Blog : BOARD TALK
|Posted on November 26, 2012 at 6:50 PM|
Values. Friendship. Trust. Not words that usually crop up in conversations around business, particularly not ones like 'friendship'. But they are beginning to more and more, probably because an understanding of how to define them- and to establish whether there is a common understanding of those definitions - particularly across national borders - is important.
I think it is critical to establishing what we mean by 'standards' - which is the next step up in 'de-personalised' terms, ie ones that sound more objective, more clear-cut. In short, more appropriate to the corporate world.
In the UK there is a general assumption that 'friendship', for example is a personal thing - kept away from corporate circles, kept apart from the runnings of our plcs. Well, we all know that isn't strictly true. It just gets hidden in terms like 'networking' and 'mentoring' and institutionalised in places like 'clubs.' The old question is 'is it business or pleasure?' In reality, much of the time it is a bit of both. But it is probably stil more true here than in many other places where the UK increasingly does business.
I was thinking about this when I came upon an interview in the FT with Andrei Skoch, a Russian billionaire investor who it seems is "to indirectly take a 30% ownership in (Alisher) Usmanov's soon-to-be-created holding company, an umbrella group that will hold the oligarch's stakes" in a number of companies including Megafon, his mobile operator which is being prepared for a $2.1bn London flotation.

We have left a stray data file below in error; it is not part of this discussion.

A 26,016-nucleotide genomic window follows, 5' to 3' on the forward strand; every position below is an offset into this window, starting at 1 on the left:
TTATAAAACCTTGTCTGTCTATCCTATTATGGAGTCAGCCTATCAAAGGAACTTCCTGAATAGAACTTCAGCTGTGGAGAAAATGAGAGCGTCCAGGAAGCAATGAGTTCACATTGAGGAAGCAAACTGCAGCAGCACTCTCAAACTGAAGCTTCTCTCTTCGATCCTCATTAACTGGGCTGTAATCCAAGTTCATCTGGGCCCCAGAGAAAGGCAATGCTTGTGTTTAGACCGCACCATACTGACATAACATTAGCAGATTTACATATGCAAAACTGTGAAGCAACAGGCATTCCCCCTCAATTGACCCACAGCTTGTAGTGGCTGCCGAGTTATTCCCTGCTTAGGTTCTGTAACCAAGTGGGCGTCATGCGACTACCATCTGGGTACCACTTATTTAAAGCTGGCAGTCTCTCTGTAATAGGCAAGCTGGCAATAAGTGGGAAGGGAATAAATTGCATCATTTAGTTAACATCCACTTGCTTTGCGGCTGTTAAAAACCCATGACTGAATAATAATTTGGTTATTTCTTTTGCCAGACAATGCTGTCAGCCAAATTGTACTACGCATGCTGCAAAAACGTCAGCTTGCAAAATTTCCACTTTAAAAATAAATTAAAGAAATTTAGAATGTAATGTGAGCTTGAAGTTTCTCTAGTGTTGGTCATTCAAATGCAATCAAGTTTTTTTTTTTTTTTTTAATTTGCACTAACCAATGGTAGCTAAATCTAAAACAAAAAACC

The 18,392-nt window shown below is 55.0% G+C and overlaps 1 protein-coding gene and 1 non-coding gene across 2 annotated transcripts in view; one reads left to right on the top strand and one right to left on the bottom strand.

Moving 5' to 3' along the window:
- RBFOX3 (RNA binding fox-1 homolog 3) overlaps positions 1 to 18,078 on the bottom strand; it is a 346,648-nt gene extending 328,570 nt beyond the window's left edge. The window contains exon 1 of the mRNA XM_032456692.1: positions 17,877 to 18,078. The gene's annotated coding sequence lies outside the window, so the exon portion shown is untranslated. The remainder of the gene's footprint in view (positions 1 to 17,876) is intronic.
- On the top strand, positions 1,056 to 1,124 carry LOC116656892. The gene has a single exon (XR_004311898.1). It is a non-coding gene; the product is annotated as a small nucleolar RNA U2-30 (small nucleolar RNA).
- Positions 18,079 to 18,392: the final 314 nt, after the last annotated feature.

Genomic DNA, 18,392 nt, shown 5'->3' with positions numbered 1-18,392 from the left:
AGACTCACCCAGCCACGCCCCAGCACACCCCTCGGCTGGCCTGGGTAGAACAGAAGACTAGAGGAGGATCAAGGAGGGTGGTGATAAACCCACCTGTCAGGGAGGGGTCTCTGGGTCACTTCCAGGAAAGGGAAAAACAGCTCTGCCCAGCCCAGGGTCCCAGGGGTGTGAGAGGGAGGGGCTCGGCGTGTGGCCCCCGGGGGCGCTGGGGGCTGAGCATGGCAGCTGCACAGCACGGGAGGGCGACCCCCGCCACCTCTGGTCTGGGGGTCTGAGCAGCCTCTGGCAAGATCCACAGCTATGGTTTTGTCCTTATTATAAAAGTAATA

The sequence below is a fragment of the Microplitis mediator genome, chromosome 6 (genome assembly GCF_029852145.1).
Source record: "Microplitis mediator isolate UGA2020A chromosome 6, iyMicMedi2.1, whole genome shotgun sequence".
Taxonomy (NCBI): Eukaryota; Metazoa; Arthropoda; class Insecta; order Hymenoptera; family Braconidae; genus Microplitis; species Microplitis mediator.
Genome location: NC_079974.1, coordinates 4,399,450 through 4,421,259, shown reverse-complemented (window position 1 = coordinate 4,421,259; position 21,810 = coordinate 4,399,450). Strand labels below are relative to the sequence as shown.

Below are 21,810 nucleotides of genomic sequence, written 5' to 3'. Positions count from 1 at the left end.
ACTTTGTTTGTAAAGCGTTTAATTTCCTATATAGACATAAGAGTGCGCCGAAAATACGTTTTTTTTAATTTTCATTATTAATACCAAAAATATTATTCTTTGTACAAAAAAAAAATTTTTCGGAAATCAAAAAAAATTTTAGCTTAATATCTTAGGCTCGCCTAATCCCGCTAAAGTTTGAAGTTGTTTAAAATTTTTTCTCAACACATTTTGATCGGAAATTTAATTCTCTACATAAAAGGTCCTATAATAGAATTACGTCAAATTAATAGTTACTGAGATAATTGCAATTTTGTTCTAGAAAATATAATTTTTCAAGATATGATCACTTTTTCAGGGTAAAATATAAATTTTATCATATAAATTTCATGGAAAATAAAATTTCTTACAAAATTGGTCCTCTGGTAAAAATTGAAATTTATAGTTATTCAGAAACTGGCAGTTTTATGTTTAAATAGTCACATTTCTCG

If you have access to FT.com, the full story is here.
I was struck by a few things he was quoted as saying. They are inevitably not in context, which is why I refer you to the full FT report - but I don't think it matters for my purpose here.
Speaking of Mr Usmanov, Mr Skoch told the FT: "I trust him, I know he always does what he needs to do."
At the end of the interview Mr Skoch is talking about the relationship between himself and Mr Usmanov. He is quoted as saying: "What is friendship ? What is trust?....The most important thing in friendship is overcoming the fear that the other person can betray you. If you overcome this fear, it means this person is a real friend." (My emphasis).
Hmm. I'm afraid that is so far from my definition of friendship it is surprising that Mr Skoch and I are on the same planet. But it does provide some insight into another way of thinking - not necessarily shared by all Russian businessmen, but still, as they say, 'good to know.' It certainly gives some insight into Mr Skoch.
Information - from facts - and insight - from perception and impression of what people say - all contribute to our view of whether we trust people, and companies. This is a general statement - I'm not talking about Mr Skoch.
And trust on the whole seems to have fled for the winter in the UK. Here's the highly regarded BBC's John Humphrys on the subject.
I'm afraid I'm not really going anywhere with this except to say that it's well worth thinking about, and discussing in the boardrooms of UK plc.
Other people clearly think the notion of 'trust' ie important as well - PwC have done some very interesting work on the subject which you will find here - and I know that because they approached me along with other journalists for a project they are doing on trust and the organisation. Watch this space.